Investigations that ran in parallel over nearly two years by Canadian and U.S. law enforcement have led to this week’s arrest of an Ottawa man, who is alleged to have an extensive track record of ransomware attacks on companies, governments and individuals.
The highly-publicized arrest is a message to North American ransomware operators — law enforcement is on the case.
The U.S. charges are focused on a specific attack on a computer owned by the State of Alaska, but Ontario Provincial Police (OPP) Detective Inspector characterized 31-year-old Matthew Philbert as “the most prolific cybercriminal we’ve identified to date,” in an exclusive interview with Krebs on Security.
Canadian authorities have charged Philbert with fraud, using a computer to commit mischief and unauthorized use of a computer.
The OPP joined with the FBI for a press conference following the arrest, which is part of a joint cybercrime task force called CODA.
“The FBI alongside our international partners, OPP and RCMP (Royal Canadian Mounted Police), will continue to investigate these malicious cyber-actors who continue to target U.S. and Canadian infrastructure,” Abellera said. “We will hold these criminals responsible for trying to exploit and threaten these industries. We will impose risk and consequence by leveraging all of the tools in our toolbelt especially our partnerships to ensure these perpetrators are brought to justice.”
— Ontario Provincial Police (@OPP_News) December 7, 2021
This is a significant signal to cybercriminals operating in North America, who are rarely held accountable for their crimes, according to John Bambenek, principal threat hunter with Netenrich.
“With so many cybercriminals not facing any consequences, any arrest is a big deal, especially when it is someone operating in North America,” Bambenek told Threatpost. “Given both the level of international cooperation required and obtained, and the scope of this individual’s criminal career, the arrest is welcome news.”
While Canada hasn’t historically been tough on cybercrime, Malwarebytes’ Jerome Segura pointed to the January arrest of a Canadian man living in Florida who the Department of Justice said was behind the Netwalker ransomware attacks; and penalties assessed by the country’s regulatory authority over malicious advertising, or malvertising practices, as signals that the country is starting to crack down.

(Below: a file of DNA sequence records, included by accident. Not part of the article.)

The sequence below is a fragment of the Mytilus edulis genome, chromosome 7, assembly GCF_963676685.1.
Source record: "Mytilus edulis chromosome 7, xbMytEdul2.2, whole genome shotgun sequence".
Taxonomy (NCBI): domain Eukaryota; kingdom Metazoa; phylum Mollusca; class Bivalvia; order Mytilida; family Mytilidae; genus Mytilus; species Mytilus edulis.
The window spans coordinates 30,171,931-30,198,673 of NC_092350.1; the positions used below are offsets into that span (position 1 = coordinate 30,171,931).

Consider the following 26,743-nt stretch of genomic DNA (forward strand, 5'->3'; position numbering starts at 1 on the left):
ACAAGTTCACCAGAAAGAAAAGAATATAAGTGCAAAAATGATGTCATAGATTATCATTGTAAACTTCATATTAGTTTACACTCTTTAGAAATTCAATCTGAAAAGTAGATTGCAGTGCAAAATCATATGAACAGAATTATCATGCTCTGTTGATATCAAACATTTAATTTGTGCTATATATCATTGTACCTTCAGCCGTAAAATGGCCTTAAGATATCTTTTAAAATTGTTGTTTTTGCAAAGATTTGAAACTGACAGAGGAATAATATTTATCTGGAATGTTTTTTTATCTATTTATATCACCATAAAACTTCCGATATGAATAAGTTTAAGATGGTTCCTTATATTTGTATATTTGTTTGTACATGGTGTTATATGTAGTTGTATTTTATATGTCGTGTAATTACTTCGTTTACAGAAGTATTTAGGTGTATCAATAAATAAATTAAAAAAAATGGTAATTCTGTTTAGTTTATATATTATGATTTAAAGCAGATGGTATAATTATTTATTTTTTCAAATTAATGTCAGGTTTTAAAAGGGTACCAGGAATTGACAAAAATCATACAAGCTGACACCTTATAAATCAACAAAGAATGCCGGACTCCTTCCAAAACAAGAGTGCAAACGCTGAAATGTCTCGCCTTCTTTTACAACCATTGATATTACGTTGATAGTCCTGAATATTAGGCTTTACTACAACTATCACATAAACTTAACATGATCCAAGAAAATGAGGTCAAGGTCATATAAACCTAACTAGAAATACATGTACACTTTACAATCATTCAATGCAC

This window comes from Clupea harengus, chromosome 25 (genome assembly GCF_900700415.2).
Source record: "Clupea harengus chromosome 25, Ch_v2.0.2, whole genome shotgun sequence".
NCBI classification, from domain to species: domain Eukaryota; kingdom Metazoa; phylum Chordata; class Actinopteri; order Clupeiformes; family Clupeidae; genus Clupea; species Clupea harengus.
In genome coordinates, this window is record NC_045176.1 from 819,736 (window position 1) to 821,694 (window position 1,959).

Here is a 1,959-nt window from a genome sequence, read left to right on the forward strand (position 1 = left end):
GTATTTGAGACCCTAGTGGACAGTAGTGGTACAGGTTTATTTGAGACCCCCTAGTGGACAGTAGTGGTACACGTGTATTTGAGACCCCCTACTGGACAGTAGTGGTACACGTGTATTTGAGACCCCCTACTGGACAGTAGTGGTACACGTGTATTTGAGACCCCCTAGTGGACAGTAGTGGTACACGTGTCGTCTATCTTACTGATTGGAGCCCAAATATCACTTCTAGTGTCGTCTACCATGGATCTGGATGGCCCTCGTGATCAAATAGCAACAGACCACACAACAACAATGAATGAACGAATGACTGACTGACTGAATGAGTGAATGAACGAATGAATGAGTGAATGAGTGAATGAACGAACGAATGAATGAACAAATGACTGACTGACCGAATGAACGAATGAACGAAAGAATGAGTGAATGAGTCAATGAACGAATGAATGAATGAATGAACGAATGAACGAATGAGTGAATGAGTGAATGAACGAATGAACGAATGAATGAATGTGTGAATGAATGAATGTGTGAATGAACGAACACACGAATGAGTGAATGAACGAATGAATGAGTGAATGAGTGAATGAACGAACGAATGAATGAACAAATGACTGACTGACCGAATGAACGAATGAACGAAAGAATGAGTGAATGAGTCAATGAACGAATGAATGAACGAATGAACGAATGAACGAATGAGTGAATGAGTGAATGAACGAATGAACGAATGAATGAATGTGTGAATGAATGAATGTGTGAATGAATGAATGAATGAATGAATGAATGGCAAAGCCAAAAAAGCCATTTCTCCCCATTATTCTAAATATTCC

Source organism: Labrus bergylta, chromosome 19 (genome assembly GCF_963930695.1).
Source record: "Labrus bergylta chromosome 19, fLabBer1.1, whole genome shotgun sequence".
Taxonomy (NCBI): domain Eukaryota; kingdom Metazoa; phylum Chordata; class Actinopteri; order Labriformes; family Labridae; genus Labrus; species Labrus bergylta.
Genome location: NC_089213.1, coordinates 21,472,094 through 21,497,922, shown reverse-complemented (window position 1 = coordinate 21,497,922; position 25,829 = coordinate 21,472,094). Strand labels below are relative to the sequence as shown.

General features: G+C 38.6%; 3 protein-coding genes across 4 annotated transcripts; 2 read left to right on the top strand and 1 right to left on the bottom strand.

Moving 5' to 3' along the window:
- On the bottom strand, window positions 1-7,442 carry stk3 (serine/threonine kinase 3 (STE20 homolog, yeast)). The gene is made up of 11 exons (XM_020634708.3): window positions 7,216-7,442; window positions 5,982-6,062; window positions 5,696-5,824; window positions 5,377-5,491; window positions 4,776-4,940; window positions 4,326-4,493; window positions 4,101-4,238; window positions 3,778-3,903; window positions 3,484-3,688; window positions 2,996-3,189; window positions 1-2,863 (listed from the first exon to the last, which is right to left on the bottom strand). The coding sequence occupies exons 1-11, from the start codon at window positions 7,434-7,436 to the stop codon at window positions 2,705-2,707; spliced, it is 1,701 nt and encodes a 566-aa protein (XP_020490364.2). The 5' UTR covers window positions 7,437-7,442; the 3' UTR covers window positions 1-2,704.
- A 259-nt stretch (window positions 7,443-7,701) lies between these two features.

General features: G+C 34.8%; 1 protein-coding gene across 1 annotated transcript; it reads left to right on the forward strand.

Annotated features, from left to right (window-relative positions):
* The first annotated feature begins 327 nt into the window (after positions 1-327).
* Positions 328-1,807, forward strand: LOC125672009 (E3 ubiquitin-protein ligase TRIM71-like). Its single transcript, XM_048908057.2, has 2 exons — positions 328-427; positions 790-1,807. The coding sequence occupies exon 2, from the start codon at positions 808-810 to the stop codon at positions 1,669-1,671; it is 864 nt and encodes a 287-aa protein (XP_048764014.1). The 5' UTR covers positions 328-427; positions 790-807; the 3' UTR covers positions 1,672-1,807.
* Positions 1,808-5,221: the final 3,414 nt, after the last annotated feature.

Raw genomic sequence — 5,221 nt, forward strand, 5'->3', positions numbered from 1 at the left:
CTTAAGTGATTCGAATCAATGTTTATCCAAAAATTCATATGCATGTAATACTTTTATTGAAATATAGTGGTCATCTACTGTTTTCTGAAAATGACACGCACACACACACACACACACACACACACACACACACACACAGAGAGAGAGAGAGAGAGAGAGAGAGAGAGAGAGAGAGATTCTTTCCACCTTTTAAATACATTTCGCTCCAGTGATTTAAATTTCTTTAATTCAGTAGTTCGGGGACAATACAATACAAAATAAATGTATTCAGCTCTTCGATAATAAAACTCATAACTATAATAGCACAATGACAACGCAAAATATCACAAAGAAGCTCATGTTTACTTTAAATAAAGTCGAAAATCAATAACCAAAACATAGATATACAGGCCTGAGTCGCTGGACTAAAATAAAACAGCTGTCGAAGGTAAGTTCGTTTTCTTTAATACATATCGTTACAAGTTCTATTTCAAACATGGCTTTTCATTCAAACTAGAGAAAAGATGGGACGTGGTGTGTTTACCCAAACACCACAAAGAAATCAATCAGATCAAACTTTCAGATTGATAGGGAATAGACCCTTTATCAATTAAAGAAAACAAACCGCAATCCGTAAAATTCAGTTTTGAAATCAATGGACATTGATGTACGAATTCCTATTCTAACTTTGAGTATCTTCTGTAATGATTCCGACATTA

“While Canada may not always brag or get recognition for its cyber-efforts, government entities and private companies have taken part in significant cases over time,” Segura told Threatpost. “Having said that, ongoing global cooperation and especially cooperation between the U.S. and Canada in the fight against cybercrime is a positive sign that online criminals can and will be prosecuted.”
Enforcement Messaging to Deter Ransomware Attacks
Messaging is an important part of deterring future ransomware attacks, Tim Wade, CTO of Vectra AI told Threatpost.
“Destroying the ransomware supply chain involves disincentivizing participation,” Wade explained. “An extremely effective way to disincentivize participation is to make clear that there are no safe havens, the activities are not overlooked and justice will be served. This development appears to check the box on all three of those fronts.”
Just days ago, Gen. Paul Nakasone, who heads up the U.S. military’s Cyber Command unit, publicly admitted they will go after any ransomware actors who target American companies.
The ratcheting up of enforcement and rhetoric comes amid record-breaking damage being inflicted on businesses. Thanks to easy access to ransomware tools through ransomware-as-a-service providers and how easy organizations make it to break into their systems, the cybercrime business is booming. Group-IB just released a report that found a 935 percent spike in ransomware damage over the past year alone.
Governments Headed in ‘New Direction’
“Where the true significance lies is in the actions being taken — it seems like the U.S., Canada and international governments in general are taking the ransomware threat more seriously,” Jaron Bradley, detections lead at Jamf, said in reaction to the news of the arrest. “Federal law enforcement agencies taking a more aggressive stance in going after the bad guys means we’re heading in a new direction.”
FBI attaché Brian Abellera used the press conference announcing the Philbert arrest as an opportunity to warn other cybercriminals this arrest is just “one of many to come.”
Organized Crime Might Benefit
And while individual private ransomware operators will likely feel the heat of the international cop crackdown, Dane Sherrets warned this could provide an opportunity for organized crime to increase their market share.
“Any action by law enforcement against cybercriminals is a step in the right direction for deterrence — especially when they catch a cybercriminal,” Sherrets told Threatpost. “There’s no doubt we will see more organized criminal groups, like Darkode, proliferating but this arrest is a sign that law enforcement is becoming savvier and more dedicated to identifying cybercriminals.”
Organized crime rings have the benefit of being able to operate anywhere in the world to evade arrest, Sherrets added, meaning there’s still work to be done.
“In order to make a significant impact to eliminate these kinds of organizations we will need a concerted international effort between the security community, governments and organizations,” Sherrets said.
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